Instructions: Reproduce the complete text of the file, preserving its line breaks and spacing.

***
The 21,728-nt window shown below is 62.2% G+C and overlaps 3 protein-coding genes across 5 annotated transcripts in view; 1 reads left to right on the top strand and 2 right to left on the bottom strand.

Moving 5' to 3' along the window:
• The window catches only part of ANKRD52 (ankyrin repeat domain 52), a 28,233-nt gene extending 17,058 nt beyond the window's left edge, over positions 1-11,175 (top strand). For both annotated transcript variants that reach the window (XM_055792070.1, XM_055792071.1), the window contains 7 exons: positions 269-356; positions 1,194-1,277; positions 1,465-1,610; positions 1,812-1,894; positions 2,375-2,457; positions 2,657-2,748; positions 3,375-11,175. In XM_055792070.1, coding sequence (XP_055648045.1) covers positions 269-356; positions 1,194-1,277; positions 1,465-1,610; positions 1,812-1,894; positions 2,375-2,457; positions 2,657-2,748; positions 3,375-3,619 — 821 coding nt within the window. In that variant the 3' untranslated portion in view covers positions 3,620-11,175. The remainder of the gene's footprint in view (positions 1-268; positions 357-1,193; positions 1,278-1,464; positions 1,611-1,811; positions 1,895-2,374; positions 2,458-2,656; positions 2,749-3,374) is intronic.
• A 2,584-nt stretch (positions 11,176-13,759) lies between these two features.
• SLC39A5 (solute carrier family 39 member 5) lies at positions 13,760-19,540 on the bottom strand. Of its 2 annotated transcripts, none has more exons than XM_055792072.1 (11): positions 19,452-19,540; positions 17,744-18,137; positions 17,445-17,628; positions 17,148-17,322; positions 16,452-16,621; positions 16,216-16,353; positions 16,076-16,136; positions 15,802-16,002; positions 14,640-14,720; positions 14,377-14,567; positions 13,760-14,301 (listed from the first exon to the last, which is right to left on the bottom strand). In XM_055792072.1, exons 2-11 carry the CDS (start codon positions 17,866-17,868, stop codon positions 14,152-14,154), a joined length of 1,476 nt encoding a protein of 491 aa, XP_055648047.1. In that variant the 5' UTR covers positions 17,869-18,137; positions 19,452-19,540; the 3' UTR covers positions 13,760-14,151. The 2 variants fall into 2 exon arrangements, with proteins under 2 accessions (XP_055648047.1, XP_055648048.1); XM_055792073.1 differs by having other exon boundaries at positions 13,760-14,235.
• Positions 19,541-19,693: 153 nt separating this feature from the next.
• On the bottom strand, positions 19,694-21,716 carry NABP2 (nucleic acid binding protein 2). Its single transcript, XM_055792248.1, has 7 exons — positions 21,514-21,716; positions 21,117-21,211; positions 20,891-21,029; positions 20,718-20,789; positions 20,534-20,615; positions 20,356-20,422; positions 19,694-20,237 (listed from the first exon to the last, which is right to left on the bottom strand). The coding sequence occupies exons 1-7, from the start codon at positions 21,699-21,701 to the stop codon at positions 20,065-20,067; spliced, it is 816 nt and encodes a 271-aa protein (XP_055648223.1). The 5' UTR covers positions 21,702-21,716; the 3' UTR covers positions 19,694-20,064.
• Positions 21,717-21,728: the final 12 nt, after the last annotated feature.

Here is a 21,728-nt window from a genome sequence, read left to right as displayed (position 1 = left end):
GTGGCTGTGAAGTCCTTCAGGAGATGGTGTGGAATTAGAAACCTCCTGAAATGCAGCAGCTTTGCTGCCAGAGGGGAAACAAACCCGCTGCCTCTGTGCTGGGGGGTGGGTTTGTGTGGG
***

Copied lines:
The 21,728-nt window shown below is 62.2% G+C and overlaps 3 protein-coding genes across 5 annotated transcripts in view; 1 reads left to right on the top strand and 2 right to left on the bottom strand.

Moving 5' to 3' along the window:
• The window catches only part of ANKRD52 (ankyrin repeat domain 52), a 28,233-nt gene extending 17,058 nt beyond the window's left edge, over positions 1-11,175 (top strand). For both annotated transcript variants that reach the window (XM_055792070.1, XM_055792071.1), the window contains 7 exons: positions 269-356; positions 1,194-1,277; positions 1,465-1,610; positions 1,812-1,894; positions 2,375-2,457; positions 2,657-2,748; positions 3,375-11,175. In XM_055792070.1, coding sequence (XP_055648045.1) covers positions 269-356; positions 1,194-1,277; positions 1,465-1,610; positions 1,812-1,894; positions 2,375-2,457; positions 2,657-2,748; positions 3,375-3,619 — 821 coding nt within the window. In that variant the 3' untranslated portion in view covers positions 3,620-11,175. The remainder of the gene's footprint in view (positions 1-268; positions 357-1,193; positions 1,278-1,464; positions 1,611-1,811; positions 1,895-2,374; positions 2,458-2,656; positions 2,749-3,374) is intronic.
• A 2,584-nt stretch (positions 11,176-13,759) lies between these two features.
• SLC39A5 (solute carrier family 39 member 5) lies at positions 13,760-19,540 on the bottom strand. Of its 2 annotated transcripts, none has more exons than XM_055792072.1 (11): positions 19,452-19,540; positions 17,744-18,137; positions 17,445-17,628; positions 17,148-17,322; positions 16,452-16,621; positions 16,216-16,353; positions 16,076-16,136; positions 15,802-16,002; positions 14,640-14,720; positions 14,377-14,567; positions 13,760-14,301 (listed from the first exon to the last, which is right to left on the bottom strand). In XM_055792072.1, exons 2-11 carry the CDS (start codon positions 17,866-17,868, stop codon positions 14,152-14,154), a joined length of 1,476 nt encoding a protein of 491 aa, XP_055648047.1. In that variant the 5' UTR covers positions 17,869-18,137; positions 19,452-19,540; the 3' UTR covers positions 13,760-14,151. The 2 variants fall into 2 exon arrangements, with proteins under 2 accessions (XP_055648047.1, XP_055648048.1); XM_055792073.1 differs by having other exon boundaries at positions 13,760-14,235.
• Positions 19,541-19,693: 153 nt separating this feature from the next.
• On the bottom strand, positions 19,694-21,716 carry NABP2 (nucleic acid binding protein 2). Its single transcript, XM_055792248.1, has 7 exons — positions 21,514-21,716; positions 21,117-21,211; positions 20,891-21,029; positions 20,718-20,789; positions 20,534-20,615; positions 20,356-20,422; positions 19,694-20,237 (listed from the first exon to the last, which is right to left on the bottom strand). The coding sequence occupies exons 1-7, from the start codon at positions 21,699-21,701 to the stop codon at positions 20,065-20,067; spliced, it is 816 nt and encodes a 271-aa protein (XP_055648223.1). The 5' UTR covers positions 21,702-21,716; the 3' UTR covers positions 19,694-20,064.
• Positions 21,717-21,728: the final 12 nt, after the last annotated feature.

Here is a 21,728-nt window from a genome sequence, read left to right as displayed (position 1 = left end):
GTGGCTGTGAAGTCCTTCAGGAGATGGTGTGGAATTAGAAACCTCCTGAAATGCAGCAGCTTTGCTGCCAGAGGGGAAACAAACCCGCTGCCTCTGTGCTGGGGGGTGGGTTTGTGTGGG